Your body needs adequate iron levels for the production of hemoglobin, which is responsible for transporting oxygen in the blood. When your tissues and muscles don’t receive sufficient oxygen, it can result in feelings of fatigue. If you suspect that your iron levels may be low, it’s a good idea to get tested. Iron deficiency can arise from various factors, such as not eating enough iron-rich foods or poor iron absorption from gut-related issues. Maintaining a healthy gut is crucial, and you can also incorporate certain tips to enhance your iron levels. By ensuring the health of your gut and implementing strategies to boost iron intake, you can support optimal iron levels and promote energy and vitality.

You Don’t Have to Be So Tired

If you’re always asking yourself, “Why am I so tired?” it’s important to find out why. Persistent fatigue not only affects your quality of life but may also indicate an underlying health issue. Identifying the factors contributing to your fatigue is crucial for knowing how to address and mitigate. If you’ve already optimized your sleep, continue exploring other potential causes. Getting coaching from a skilled practitioner who can help you uncover the causes of your fatigue is highly recommended. If you’re experiencing constant exhaustion, don’t hesitate to reach out to a Wellness Way practitioner. We’re here to support you in reclaiming your energy levels!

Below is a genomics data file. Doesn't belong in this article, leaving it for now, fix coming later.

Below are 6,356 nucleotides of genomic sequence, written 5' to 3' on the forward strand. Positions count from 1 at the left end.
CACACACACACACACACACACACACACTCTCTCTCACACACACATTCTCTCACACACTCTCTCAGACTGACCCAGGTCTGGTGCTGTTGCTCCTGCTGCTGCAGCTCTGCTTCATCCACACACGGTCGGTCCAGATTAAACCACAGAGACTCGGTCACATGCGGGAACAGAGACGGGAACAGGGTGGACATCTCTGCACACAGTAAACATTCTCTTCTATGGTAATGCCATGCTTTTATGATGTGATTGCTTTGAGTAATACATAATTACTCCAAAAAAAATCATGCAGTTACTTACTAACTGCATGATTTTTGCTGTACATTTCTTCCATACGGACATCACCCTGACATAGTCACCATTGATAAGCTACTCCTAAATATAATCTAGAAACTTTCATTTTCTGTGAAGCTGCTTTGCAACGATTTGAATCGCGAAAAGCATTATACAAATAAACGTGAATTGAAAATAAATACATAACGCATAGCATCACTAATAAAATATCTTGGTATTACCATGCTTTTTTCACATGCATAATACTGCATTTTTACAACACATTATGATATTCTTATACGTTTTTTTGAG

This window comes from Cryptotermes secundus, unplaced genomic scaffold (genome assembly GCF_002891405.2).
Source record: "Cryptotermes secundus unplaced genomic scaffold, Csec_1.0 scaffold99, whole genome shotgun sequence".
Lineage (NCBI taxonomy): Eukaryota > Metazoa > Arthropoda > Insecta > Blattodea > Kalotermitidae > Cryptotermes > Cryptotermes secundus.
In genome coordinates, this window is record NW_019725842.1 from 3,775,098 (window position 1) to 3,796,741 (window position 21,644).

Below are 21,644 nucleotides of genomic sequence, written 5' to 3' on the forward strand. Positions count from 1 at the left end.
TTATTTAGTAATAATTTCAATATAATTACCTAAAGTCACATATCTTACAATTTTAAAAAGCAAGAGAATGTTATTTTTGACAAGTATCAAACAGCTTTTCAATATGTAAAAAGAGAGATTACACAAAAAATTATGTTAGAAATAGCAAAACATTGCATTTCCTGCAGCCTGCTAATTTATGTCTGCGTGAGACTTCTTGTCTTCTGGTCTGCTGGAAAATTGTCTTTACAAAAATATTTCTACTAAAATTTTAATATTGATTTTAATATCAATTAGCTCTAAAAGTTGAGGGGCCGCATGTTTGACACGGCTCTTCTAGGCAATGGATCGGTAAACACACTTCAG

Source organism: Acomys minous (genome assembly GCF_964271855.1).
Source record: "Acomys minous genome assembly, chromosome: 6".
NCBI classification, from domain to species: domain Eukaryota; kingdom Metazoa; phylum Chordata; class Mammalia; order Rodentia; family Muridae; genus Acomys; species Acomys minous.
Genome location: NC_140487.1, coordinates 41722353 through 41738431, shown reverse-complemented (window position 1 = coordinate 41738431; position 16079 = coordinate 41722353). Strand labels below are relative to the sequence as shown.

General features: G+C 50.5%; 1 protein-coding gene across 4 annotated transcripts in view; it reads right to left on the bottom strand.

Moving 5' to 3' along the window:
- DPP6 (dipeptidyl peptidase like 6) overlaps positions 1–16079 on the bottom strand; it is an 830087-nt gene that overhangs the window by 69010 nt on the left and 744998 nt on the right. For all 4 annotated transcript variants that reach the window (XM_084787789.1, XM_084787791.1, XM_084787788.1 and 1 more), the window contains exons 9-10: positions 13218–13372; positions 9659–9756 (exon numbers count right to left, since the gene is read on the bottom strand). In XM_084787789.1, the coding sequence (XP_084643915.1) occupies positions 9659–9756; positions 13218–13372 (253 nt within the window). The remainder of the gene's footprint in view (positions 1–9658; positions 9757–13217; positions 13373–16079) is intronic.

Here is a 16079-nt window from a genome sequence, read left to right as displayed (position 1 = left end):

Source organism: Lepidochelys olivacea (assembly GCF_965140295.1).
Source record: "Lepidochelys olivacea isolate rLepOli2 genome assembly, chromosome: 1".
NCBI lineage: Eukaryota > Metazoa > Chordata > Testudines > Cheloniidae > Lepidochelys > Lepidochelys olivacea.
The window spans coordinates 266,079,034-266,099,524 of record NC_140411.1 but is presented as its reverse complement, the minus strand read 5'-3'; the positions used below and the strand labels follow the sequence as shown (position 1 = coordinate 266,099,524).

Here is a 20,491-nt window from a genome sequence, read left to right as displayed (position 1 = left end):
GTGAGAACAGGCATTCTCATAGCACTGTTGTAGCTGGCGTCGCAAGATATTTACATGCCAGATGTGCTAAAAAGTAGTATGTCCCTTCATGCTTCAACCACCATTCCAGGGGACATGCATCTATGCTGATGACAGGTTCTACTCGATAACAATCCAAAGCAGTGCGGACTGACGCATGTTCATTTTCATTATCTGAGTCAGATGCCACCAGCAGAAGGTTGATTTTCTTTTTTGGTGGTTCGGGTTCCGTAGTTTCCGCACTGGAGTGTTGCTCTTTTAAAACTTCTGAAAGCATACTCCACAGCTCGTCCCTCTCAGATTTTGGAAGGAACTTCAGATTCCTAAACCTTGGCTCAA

Learn more about chronic fatigue and these 8 common factors that cause fatigue in the video with Dr. Patrick Flynn:


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Disclaimer: This content is for educational purposes only. It’s not intended as a substitute for the advice provided by your Wellness Way clinic or personal physician, especially if currently taking prescription or over-the-counter medications. Pregnant women, in particular, should seek the advice of a physician before trying any herb or supplement listed on this website. Always speak with your individual clinic before adding any medication, herb, or nutritional supplement to your health protocol. Information and statements regarding dietary supplements have not been evaluated by the FDA and are not intended to diagnose, treat, cure, or prevent any disease.